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1973Auto

12 hp K301 No Spark

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Had the horse pushing dirt. Doing fine then started to spit and sputter.  Stalls out. Figured it was dirty carb or such. Did the usual fuel/carb once over. Carb cleaner got it going briefly then out. Checked the plug on the block turner over, didn't see Spark. Got another spark plug no spark. Had another K301 in the barn using for parts. Changed coil. No spark. Changed cylinoid no spark. Changed points no spark. New spark plug no spark.  The only thing did not change out was the coil/plug wire. So where and how do I test for spark with a meter and what do I set the meter at. Electrical not my strong suit. Thanks all!!!!✌:thanks:

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Set the meter on the DC volts scale next higher than 12.     Put positive (red) lead on the coil + and the negative (black) lead on the battery negative post.

Turn the switch to the on position.  You must have 12VDC to the coil.   If you do not have 12VDC, no new coil, points, condenser, spark plug, or spark plug wire will solve the problem.

Lack of voltage to the coil could be caused by corroded connections at the battery or ignition switch, a bad battery, or a broken wire.

 

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You never mentioned the condenser. It is the small tubular device connected to the "-" side of the ignition coil. If the condenser has shorted out it will prevent the coil from producing a spark.

For testing purposes you can remove the condenser wire from the coil. With the key on (presuming the 12 volts DC is on the "+" side) you can open and close the points with a nonconductor (plastic or wood) and there should be a spark at the points. Clean and double check the points gap to be sure they are closed the majority of the time and only open momentarily to about .019".

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Both of the above and if no juice to the coil, then check any safety switches if fitted. 

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A 1973 Auto (no name) should only have a safety switch on the PTO lever.  That switch is in the ignition circuit and could prevent voltage from reaching the coil if it is not functioning properly.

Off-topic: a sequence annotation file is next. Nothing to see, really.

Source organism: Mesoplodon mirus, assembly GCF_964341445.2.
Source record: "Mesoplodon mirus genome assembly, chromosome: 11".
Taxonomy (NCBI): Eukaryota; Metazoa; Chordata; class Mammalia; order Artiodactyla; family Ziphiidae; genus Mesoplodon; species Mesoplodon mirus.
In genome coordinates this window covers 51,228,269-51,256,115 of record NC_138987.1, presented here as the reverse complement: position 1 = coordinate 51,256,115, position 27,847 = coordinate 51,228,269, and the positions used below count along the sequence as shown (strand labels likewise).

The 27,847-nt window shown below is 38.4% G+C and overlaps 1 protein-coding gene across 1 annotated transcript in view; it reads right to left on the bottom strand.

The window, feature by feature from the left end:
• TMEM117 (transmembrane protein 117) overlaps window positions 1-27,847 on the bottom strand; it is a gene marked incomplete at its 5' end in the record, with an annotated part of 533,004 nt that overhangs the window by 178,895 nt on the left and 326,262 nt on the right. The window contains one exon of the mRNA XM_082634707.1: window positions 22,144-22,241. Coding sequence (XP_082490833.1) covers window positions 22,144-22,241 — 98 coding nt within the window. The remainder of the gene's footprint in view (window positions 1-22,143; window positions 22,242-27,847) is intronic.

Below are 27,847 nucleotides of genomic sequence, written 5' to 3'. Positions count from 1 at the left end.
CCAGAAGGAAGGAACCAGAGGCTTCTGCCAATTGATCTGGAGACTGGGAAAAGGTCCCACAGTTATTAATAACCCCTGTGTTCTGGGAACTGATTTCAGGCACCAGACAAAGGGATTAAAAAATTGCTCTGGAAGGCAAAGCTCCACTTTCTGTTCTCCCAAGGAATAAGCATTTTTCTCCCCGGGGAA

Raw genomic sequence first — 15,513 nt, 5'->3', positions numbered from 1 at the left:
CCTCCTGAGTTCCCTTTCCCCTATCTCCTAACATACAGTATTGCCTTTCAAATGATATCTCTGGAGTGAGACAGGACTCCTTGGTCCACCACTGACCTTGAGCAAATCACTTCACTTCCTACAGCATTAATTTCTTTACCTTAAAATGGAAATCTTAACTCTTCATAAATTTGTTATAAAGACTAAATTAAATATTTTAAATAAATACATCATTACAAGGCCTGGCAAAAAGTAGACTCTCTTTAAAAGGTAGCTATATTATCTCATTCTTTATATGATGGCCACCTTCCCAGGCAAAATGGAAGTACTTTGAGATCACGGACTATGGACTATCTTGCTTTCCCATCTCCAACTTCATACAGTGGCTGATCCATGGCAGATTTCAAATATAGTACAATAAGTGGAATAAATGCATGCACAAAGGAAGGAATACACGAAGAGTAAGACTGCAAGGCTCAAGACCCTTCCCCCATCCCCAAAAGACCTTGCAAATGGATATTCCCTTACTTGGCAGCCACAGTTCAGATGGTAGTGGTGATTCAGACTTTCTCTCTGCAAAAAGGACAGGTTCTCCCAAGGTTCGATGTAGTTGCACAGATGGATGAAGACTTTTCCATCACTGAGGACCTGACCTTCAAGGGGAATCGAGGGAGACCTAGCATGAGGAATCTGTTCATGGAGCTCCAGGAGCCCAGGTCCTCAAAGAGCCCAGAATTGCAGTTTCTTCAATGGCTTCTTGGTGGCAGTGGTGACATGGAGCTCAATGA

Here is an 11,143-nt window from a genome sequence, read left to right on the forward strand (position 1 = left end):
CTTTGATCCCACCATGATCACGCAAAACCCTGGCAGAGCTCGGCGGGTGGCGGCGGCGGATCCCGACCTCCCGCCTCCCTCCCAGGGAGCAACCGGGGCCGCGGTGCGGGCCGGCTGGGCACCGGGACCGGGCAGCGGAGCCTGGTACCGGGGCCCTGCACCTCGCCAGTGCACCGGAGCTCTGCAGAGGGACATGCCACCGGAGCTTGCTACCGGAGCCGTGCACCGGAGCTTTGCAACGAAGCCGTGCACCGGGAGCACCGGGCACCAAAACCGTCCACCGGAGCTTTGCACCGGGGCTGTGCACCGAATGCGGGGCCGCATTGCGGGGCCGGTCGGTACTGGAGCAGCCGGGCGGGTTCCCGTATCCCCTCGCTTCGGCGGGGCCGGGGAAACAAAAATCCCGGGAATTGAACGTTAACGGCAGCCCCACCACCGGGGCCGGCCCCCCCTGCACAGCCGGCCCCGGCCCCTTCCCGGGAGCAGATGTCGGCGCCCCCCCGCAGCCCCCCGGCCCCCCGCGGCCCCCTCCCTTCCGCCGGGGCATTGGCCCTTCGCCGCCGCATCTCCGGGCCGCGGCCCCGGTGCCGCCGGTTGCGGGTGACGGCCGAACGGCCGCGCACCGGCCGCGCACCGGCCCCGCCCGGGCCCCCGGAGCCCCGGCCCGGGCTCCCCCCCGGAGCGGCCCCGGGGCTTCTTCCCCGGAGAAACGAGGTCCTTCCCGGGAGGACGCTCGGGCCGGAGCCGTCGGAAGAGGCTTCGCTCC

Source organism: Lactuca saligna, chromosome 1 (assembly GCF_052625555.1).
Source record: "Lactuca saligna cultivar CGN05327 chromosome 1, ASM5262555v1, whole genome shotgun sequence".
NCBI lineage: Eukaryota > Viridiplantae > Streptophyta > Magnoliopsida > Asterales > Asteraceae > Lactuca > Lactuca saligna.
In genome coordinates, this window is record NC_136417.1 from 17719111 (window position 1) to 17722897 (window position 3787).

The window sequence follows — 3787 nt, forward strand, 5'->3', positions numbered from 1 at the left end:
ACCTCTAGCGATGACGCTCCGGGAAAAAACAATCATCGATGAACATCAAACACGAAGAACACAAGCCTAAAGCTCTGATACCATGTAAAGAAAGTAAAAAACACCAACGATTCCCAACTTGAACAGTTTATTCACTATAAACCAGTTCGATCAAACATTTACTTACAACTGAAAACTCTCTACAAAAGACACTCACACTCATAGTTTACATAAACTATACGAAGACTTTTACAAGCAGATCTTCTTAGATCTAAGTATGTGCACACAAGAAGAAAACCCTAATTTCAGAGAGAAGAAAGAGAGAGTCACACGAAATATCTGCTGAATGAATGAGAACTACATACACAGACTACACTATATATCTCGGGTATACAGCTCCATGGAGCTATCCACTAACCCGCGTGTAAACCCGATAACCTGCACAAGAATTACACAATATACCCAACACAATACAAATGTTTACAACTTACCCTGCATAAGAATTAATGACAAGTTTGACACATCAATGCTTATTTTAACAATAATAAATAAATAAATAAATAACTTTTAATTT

Here is the link to your tractors wiring diagram.

 

 

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Thanks All.  I will try these out tonight. Hopefully I just have a bad connection someplace, In regards to 953 nut this is what the condenser looks like. Took this pic off ebay.

Points Condenser fits Kohler K91 K141 K161 K181 K241 K301 K321 K341

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Well I do have 12 volts going to the coil. But....that's where I scratched my head and said....time for a beer. So instead of trying o figure out if it's the coil, wire etc I think I will buy the coil kit that is on eBay for $70. Coil, point, wire, condenser and plug. What do you fine folks think????:bow-blue::USA::USA::USA:

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The problems I have with replacing all the ignition components at the same time is;

1. you will never know which part caused the problem

2. new components do not always function properly

 

Having said that, I understand not everyone has the luxury  of being able to swap out a component from a running tractor to find the problem

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I've read through all the posts and I don't think anyone mentioned looking at the points with the cover off to see if they are opening at all. There is a rod (the name escapes me) that rides on the cam to open the points.

Pull the spark plug turn over the engine by hand and see if there opening. If they open and close then move on to electrical.

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Faulty ignition switch? Kill wire rubbed through and grounding frame? Other possibilities? Buying parts without a diagnosis usually ends in frustration.

For example:

I was at the junkyard, recently, and I saw a Durango with all brand new coils, plugs, throttle body, and all the sensors on the top of the engine. Someone was trying to get it running right before scrapping it. I opened the valve cover and found two rocker arms laying loose. That particular engine is known for throwing rocker arms off. Someone spent over $700 for parts on the top of that engine without a diagnosis and missed a problem they could have fixed for free.

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On 7/12/2018 at 9:33 PM, BOB ELLISON said:

I've read through all the posts and I don't think anyone mentioned looking at the points with the cover off to see if they are opening at all. There is a rod (the name escapes me) that rides on the cam to open the points.

Pull the spark plug turn over the engine by hand and see if there opening. If they open and close then move on to electrical.

 

 

I'm not sure what the original poster of this topic ever ended up doing but I just want you guys to know that I appreciate your answers and input here.

My Patriot horse. B80.

Started it this morning. Ran fine. Started turning it around to compact some soil with the heavy weight of the tractor and it just died like I had shut off the key.

Ran through the battery of Diagnostics that you guys have listed and eventually narrowed it down to a bad coil.

I took a coil out of the pile of auction parts and tested it and then put it on the tractor and it started right up!

 

:handgestures-thumbupright:

 

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